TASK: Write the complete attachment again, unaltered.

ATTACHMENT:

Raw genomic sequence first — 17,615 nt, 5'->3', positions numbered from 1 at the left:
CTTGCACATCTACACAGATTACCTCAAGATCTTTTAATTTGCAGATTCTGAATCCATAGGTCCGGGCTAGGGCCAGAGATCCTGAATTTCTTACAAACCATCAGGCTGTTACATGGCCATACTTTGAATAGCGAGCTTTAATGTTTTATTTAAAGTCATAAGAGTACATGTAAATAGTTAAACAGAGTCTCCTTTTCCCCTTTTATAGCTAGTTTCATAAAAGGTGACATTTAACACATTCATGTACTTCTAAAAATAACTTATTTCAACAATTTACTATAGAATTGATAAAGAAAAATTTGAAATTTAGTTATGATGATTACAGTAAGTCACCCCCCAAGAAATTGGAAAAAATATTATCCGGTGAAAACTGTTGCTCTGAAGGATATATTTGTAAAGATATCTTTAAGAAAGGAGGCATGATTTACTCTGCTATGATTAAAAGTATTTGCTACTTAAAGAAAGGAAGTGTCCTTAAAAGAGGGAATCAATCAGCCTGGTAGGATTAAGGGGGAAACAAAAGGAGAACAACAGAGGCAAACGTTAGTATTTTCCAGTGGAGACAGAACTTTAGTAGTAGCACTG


Raw genomic sequence first — 17,615 nt, 5'->3', positions numbered from 1 at the left:
CTTGCACATCTACACAGATTACCTCAAGATCTTTTAATTTGCAGATTCTGAATCCATAGGTCCGGGCTAGGGCCAGAGATCCTGAATTTCTTACAAACCATCAGGCTGTTACATGGCCATACTTTGAATAGCGAGCTTTAATGTTTTATTTAAAGTCATAAGAGTACATGTAAATAGTTAAACAGAGTCTCCTTTTCCCCTTTTATAGCTAGTTTCATAAAAGGTGACATTTAACACATTCATGTACTTCTAAAAATAACTTATTTCAACAATTTACTATAGAATTGATAAAGAAAAATTTGAAATTTAGTTATGATGATTACAGTAAGTCACCCCCCAAGAAATTGGAAAAAATATTATCCGGTGAAAACTGTTGCTCTGAAGGATATATTTGTAAAGATATCTTTAAGAAAGGAGGCATGATTTACTCTGCTATGATTAAAAGTATTTGCTACTTAAAGAAAGGAAGTGTCCTTAAAAGAGGGAATCAATCAGCCTGGTAGGATTAAGGGGGAAACAAAAGGAGAACAACAGAGGCAAACGTTAGTATTTTCCAGTGGAGACAGAACTTTAGTAGTAGCACTG